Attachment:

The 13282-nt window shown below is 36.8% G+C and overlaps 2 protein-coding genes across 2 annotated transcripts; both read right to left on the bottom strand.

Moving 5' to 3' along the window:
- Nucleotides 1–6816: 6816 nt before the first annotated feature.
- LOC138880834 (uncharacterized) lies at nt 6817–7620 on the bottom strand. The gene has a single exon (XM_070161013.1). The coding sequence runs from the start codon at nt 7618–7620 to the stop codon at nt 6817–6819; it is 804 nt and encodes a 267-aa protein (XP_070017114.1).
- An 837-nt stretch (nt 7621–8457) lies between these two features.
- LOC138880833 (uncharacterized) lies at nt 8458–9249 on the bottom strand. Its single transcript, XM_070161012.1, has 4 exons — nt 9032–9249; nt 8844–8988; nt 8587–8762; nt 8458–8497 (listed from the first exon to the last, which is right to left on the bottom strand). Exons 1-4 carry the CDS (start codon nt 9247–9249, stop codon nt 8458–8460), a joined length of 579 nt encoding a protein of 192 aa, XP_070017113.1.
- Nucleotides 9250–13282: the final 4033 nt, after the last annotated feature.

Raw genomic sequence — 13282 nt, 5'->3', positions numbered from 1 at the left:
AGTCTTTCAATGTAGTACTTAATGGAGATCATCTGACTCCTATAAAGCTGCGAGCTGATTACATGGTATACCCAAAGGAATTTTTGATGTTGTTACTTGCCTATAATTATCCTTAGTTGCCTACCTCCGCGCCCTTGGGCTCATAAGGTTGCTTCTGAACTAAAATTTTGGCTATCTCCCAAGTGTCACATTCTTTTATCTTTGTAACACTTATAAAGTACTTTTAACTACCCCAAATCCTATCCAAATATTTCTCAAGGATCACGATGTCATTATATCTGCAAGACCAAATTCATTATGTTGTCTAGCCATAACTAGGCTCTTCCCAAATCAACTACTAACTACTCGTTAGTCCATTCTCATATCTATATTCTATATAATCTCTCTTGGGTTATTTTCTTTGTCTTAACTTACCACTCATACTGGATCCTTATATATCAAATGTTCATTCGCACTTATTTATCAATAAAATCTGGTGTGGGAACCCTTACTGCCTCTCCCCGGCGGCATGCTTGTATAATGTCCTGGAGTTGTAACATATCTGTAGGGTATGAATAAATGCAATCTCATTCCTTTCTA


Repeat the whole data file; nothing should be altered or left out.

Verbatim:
The 13282-nt window shown below is 36.8% G+C and overlaps 2 protein-coding genes across 2 annotated transcripts; both read right to left on the bottom strand.

Moving 5' to 3' along the window:
- Nucleotides 1–6816: 6816 nt before the first annotated feature.
- LOC138880834 (uncharacterized) lies at nt 6817–7620 on the bottom strand. The gene has a single exon (XM_070161013.1). The coding sequence runs from the start codon at nt 7618–7620 to the stop codon at nt 6817–6819; it is 804 nt and encodes a 267-aa protein (XP_070017114.1).
- An 837-nt stretch (nt 7621–8457) lies between these two features.
- LOC138880833 (uncharacterized) lies at nt 8458–9249 on the bottom strand. Its single transcript, XM_070161012.1, has 4 exons — nt 9032–9249; nt 8844–8988; nt 8587–8762; nt 8458–8497 (listed from the first exon to the last, which is right to left on the bottom strand). Exons 1-4 carry the CDS (start codon nt 9247–9249, stop codon nt 8458–8460), a joined length of 579 nt encoding a protein of 192 aa, XP_070017113.1.
- Nucleotides 9250–13282: the final 4033 nt, after the last annotated feature.

Raw genomic sequence — 13282 nt, 5'->3', positions numbered from 1 at the left:
AGTCTTTCAATGTAGTACTTAATGGAGATCATCTGACTCCTATAAAGCTGCGAGCTGATTACATGGTATACCCAAAGGAATTTTTGATGTTGTTACTTGCCTATAATTATCCTTAGTTGCCTACCTCCGCGCCCTTGGGCTCATAAGGTTGCTTCTGAACTAAAATTTTGGCTATCTCCCAAGTGTCACATTCTTTTATCTTTGTAACACTTATAAAGTACTTTTAACTACCCCAAATCCTATCCAAATATTTCTCAAGGATCACGATGTCATTATATCTGCAAGACCAAATTCATTATGTTGTCTAGCCATAACTAGGCTCTTCCCAAATCAACTACTAACTACTCGTTAGTCCATTCTCATATCTATATTCTATATAATCTCTCTTGGGTTATTTTCTTTGTCTTAACTTACCACTCATACTGGATCCTTATATATCAAATGTTCATTCGCACTTATTTATCAATAAAATCTGGTGTGGGAACCCTTACTGCCTCTCCCCGGCGGCATGCTTGTATAATGTCCTGGAGTTGTAACATATCTGTAGGGTATGAATAAATGCAATCTCATTCCTTTCTA